Atari 7800 Technical Details and Trivia


  • a cartridge slot for cartridges from 2K up to 32K - 24-pin edge connector slot
  • two controller ports, e.g. for joystick or paddle - 9-pin male D-type
  • a power supply socket (from either the monitor or the TV modulator) - 9V DC.
  • expansion slot (only found on some early 7800s) - reportedly for a planned connection to a (never released) laserdisc player

Technical Facts

  • Early 7800 units shipped with an expansion slot on the left side of the casing, but no hardware was ever released that took advantage of it. Rumor has it the plan for this was for connectivity to a laserdisc player, which never materialised.
  • The 7800 is backward-compatible with the 2600 primarily because it includes many of the same chips. When running in "2600 mode", the 7800 uses the TIA (Television Interface Adapter) for both graphics and sound, and reduces its speed to 1.19 MHz to mirror the performance of the 2600's stripped-down 6507 CPU. Further changes in 2600 mode include RAM access restricted to 128 bytes foud in the RIOT, and game data being accessed in 4K blocks. When running in normal 7800 mode, the TIA serves only to produce the sound, whereas the new MARIA chip (6502C) becomes responsible for the graphics. Game data is accessed in 48K blocks.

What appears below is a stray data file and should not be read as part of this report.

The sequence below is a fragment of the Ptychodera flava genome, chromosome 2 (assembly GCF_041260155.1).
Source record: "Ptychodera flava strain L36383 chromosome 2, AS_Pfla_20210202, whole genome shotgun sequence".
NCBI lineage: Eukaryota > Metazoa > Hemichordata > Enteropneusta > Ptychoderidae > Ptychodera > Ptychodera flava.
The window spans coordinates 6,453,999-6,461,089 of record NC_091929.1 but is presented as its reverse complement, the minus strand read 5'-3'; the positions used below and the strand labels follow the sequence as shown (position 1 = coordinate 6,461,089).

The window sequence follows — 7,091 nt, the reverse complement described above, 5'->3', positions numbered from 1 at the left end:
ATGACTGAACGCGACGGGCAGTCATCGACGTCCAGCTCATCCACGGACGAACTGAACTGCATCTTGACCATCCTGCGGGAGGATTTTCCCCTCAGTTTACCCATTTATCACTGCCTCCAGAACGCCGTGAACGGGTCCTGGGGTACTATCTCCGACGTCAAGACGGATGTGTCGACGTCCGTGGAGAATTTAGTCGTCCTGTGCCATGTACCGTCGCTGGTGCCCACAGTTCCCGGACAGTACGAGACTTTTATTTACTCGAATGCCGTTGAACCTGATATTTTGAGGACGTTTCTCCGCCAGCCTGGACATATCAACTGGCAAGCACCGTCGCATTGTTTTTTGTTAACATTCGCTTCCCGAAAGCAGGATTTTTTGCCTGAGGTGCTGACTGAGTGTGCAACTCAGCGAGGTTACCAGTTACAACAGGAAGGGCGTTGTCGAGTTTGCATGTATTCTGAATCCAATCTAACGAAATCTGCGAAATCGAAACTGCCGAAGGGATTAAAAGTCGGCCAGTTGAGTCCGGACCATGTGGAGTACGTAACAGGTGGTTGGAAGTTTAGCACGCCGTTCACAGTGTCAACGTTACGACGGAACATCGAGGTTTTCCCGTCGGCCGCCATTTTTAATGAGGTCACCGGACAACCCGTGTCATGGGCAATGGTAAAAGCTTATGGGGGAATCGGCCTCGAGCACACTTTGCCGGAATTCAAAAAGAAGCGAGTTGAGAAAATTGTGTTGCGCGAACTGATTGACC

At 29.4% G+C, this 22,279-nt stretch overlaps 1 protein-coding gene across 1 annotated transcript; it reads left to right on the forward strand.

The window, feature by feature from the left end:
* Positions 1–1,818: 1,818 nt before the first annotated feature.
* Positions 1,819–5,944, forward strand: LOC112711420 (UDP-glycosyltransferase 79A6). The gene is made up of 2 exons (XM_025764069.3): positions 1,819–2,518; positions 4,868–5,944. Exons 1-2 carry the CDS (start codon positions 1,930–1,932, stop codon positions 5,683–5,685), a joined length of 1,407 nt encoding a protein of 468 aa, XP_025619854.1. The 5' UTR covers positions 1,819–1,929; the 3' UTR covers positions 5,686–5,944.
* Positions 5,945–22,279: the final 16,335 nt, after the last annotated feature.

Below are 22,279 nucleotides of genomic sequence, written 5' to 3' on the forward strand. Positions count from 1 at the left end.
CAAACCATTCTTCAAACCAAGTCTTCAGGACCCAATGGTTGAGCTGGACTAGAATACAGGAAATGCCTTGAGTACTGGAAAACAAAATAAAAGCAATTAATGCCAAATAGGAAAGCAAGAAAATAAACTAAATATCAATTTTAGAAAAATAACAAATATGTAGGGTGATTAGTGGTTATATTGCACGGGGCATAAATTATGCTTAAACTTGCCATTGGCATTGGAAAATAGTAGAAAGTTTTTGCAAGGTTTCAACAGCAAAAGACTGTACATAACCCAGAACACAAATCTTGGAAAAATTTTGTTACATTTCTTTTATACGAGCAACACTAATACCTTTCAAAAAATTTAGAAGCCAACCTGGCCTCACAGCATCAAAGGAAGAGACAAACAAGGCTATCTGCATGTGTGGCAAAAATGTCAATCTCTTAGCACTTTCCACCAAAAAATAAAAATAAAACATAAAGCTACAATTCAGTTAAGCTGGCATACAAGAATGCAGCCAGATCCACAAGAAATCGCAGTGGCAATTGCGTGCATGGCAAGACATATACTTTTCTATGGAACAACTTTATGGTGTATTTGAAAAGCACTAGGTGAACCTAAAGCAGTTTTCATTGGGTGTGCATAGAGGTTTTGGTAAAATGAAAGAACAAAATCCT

• On systems sold outside North America, Asteroids was included in the 7800's operating system ROM, and in Australia and New Zealand it came bundled with a 32-in-1 cartridge, although this was just relabelled 2600 version of the same.
  • The 7800 was planned not just for games, but also to be expandable to a fully fledged home computer. As such, a keyboard was developed which also had an expansion port for further connection of a printer or disk drive. The manufacture of the keyboard fell victim to Jack Tramiel's takeover of Atari from Warner Bros in 1984, where the marketing budget for the 7800's launch was slashed to a mere $300,000.
  • A high-score cartridge was also planned, which could save the high scores of up to 65 seperate games. Designed as a pass-through device similar to the later Game Genie, nine programs were released that made use of the high-score cart, but sadly it was cancelled before it was released to manufacturing.